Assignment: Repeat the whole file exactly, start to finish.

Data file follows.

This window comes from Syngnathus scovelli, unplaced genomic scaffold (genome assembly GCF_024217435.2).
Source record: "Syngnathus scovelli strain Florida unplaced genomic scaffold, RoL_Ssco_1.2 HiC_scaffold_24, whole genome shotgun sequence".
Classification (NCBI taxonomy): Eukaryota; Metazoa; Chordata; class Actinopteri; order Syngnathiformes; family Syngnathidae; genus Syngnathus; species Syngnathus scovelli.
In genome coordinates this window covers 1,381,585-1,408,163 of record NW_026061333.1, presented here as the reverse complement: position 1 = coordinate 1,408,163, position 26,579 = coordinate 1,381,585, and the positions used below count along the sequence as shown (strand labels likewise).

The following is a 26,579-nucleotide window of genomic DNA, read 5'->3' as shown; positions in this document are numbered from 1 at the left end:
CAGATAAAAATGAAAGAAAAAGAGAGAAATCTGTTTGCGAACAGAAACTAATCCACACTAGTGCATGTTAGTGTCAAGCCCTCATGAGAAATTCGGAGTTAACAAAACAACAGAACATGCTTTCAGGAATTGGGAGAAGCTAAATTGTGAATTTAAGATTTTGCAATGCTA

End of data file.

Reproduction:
This window comes from Syngnathus scovelli, unplaced genomic scaffold (genome assembly GCF_024217435.2).
Source record: "Syngnathus scovelli strain Florida unplaced genomic scaffold, RoL_Ssco_1.2 HiC_scaffold_24, whole genome shotgun sequence".
Classification (NCBI taxonomy): Eukaryota; Metazoa; Chordata; class Actinopteri; order Syngnathiformes; family Syngnathidae; genus Syngnathus; species Syngnathus scovelli.
In genome coordinates this window covers 1,381,585-1,408,163 of record NW_026061333.1, presented here as the reverse complement: position 1 = coordinate 1,408,163, position 26,579 = coordinate 1,381,585, and the positions used below count along the sequence as shown (strand labels likewise).

The following is a 26,579-nucleotide window of genomic DNA, read 5'->3' as shown; positions in this document are numbered from 1 at the left end:
CAGATAAAAATGAAAGAAAAAGAGAGAAATCTGTTTGCGAACAGAAACTAATCCACACTAGTGCATGTTAGTGTCAAGCCCTCATGAGAAATTCGGAGTTAACAAAACAACAGAACATGCTTTCAGGAATTGGGAGAAGCTAAATTGTGAATTTAAGATTTTGCAATGCTA